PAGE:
As our society has transitioned, one of the things I miss the most is the cross generational conversations. We are fortunate to have several folks in the life of our family that we look up to and are blessed to count them as a friend. One of the things I hope my kids always experience is the blessing of Godly saints, telling true stories about how they have walked with God.

Fight Anxiety with Faith in God, not Faith in You (Nehemiah 2:18-20)

Anxiety can come into our lives though all sorts of avenues. One of the key ways it can creep in though facing opposition. We can hear the negative voices around us and begin to believe them. We can second guess our own thoughts, efforts and plans simply because of what someone else said. Often it is too easy to listen to the voices of the doubters, the haters, and the plain old enemies. So what do you do when you face anxiety because you have listened too much to the voices of your detractors?

Go back and you remember the vision. You remember the plans that were put in your heart, not by your own ambition or effort, but by almighty God himself. You remind yourself that if God is for it… does it matter whose voice is against it?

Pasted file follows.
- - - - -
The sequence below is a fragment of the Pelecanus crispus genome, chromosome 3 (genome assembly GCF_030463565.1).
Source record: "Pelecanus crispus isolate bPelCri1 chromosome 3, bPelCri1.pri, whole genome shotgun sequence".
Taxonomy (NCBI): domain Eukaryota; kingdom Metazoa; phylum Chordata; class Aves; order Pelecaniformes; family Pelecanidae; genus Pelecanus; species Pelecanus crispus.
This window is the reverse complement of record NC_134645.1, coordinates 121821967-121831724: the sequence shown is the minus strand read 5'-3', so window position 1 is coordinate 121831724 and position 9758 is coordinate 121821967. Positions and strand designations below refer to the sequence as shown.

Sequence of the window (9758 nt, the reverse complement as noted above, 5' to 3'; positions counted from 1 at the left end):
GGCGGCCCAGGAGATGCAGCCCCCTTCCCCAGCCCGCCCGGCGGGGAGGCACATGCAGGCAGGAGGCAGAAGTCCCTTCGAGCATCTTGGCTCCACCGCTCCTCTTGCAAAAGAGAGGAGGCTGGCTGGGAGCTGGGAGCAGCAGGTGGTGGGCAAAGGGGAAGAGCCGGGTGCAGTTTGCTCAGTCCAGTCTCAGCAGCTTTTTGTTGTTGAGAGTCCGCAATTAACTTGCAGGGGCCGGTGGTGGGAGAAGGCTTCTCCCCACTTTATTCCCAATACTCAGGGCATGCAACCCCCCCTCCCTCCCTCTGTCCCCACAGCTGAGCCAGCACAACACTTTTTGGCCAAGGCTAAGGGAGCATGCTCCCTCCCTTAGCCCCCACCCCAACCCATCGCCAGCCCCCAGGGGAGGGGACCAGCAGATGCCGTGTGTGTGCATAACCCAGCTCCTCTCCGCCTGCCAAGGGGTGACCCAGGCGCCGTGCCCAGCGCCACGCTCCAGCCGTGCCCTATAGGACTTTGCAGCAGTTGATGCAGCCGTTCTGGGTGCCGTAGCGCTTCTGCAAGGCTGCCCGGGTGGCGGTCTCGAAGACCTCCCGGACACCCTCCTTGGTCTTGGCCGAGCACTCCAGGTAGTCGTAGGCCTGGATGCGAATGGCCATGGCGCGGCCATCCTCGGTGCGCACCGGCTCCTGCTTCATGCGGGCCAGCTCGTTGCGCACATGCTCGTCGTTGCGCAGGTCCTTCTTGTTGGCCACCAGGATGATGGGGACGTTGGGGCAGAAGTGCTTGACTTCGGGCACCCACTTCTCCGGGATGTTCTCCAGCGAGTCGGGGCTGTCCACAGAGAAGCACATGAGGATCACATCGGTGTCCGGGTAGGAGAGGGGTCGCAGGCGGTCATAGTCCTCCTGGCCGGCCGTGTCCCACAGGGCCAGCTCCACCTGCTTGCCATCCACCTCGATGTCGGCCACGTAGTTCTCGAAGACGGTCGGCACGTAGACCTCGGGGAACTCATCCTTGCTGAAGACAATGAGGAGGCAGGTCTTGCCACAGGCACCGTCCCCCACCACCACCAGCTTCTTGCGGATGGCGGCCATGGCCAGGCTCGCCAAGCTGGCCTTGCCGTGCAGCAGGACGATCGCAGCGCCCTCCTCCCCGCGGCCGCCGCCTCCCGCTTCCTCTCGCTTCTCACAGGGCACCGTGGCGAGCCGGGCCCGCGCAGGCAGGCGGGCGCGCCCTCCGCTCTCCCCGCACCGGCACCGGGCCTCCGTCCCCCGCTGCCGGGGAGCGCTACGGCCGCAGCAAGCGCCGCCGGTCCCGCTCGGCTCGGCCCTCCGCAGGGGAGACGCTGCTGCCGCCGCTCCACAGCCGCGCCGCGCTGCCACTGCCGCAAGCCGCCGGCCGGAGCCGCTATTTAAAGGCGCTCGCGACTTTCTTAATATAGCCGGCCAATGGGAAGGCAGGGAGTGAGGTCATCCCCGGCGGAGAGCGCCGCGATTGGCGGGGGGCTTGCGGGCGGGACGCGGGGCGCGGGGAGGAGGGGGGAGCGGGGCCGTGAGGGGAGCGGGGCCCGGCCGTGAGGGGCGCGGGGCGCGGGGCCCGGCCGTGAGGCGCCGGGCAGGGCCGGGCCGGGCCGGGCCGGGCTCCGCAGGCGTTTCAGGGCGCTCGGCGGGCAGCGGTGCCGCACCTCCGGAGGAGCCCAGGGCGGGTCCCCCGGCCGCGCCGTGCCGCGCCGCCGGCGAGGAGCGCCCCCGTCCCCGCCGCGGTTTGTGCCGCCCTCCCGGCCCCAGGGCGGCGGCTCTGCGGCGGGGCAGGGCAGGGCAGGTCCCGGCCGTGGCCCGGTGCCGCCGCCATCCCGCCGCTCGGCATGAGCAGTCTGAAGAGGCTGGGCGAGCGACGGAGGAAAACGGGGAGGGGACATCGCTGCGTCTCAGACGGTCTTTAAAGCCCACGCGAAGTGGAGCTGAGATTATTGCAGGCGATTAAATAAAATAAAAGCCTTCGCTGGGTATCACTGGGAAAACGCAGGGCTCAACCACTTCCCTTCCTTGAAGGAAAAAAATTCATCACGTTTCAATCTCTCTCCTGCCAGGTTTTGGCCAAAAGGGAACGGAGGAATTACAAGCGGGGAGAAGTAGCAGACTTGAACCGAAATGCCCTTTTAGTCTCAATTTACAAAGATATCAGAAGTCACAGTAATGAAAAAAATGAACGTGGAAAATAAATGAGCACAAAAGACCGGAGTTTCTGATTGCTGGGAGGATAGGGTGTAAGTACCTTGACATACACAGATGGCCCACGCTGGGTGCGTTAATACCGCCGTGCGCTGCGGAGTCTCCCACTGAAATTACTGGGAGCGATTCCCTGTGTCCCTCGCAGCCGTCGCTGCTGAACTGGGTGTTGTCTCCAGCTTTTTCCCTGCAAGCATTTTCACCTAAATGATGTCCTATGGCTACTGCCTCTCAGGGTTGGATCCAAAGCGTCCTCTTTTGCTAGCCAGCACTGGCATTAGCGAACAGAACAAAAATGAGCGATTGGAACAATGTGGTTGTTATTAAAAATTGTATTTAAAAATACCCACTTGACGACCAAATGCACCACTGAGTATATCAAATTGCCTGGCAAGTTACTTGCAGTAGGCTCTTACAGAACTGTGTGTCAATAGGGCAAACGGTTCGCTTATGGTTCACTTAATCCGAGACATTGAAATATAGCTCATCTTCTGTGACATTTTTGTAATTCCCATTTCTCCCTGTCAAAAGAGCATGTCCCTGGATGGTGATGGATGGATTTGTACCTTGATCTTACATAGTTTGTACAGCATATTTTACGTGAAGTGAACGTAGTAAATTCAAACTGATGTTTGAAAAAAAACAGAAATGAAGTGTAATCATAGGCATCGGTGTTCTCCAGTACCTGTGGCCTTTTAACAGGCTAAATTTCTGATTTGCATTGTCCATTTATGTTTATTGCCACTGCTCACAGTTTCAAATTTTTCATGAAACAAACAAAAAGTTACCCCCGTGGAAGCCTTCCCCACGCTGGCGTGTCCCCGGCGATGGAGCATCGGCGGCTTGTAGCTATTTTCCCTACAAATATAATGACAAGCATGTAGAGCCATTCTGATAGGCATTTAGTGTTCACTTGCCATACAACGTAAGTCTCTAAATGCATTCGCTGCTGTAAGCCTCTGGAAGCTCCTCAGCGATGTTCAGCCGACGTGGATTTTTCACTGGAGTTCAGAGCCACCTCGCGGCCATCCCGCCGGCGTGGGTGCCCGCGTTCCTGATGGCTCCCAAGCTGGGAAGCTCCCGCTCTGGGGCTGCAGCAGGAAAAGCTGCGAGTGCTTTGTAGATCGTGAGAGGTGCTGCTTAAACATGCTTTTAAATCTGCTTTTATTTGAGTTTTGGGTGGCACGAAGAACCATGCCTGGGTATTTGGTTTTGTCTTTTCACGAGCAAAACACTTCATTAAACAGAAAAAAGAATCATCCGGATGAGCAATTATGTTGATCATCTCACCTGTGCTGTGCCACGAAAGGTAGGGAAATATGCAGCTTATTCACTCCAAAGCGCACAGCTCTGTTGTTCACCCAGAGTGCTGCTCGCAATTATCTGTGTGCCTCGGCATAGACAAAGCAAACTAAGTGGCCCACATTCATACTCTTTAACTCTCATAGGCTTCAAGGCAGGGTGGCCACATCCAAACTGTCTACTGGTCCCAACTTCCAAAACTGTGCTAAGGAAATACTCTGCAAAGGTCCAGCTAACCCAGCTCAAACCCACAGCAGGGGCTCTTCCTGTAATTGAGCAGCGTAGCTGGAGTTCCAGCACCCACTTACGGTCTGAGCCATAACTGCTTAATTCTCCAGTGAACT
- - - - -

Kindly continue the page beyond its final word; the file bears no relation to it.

Cover

And the officials did not know where I had gone or what I was doing, and I had not yet told the Jews, the priests, the nobles, the officials, and the rest who were to do the work. Then I said to them, “You see the trouble we are in, how Jerusalem lies in ruins with its gates burned. Come, let us build the wall of Jerusalem, that we may no longer suffer derision.” And I told them of the hand of my God that had been upon me for good, and also of the words that the king had spoken to me. And they said, “Let us rise up and build.” So they strengthened their hands for the good work. But when Sanballat the Horonite and Tobiah the Ammonite servant and Geshem the Arab heard of it, they jeered at us and despised us and said, “What is this thing that you are doing? Are you rebelling against the king?” Then I replied to them, “The God of heaven will make us prosper, and we his servants will arise and build, but you have no portion or right or claim in Jerusalem.” (Nehemiah 2:16-20 ESV)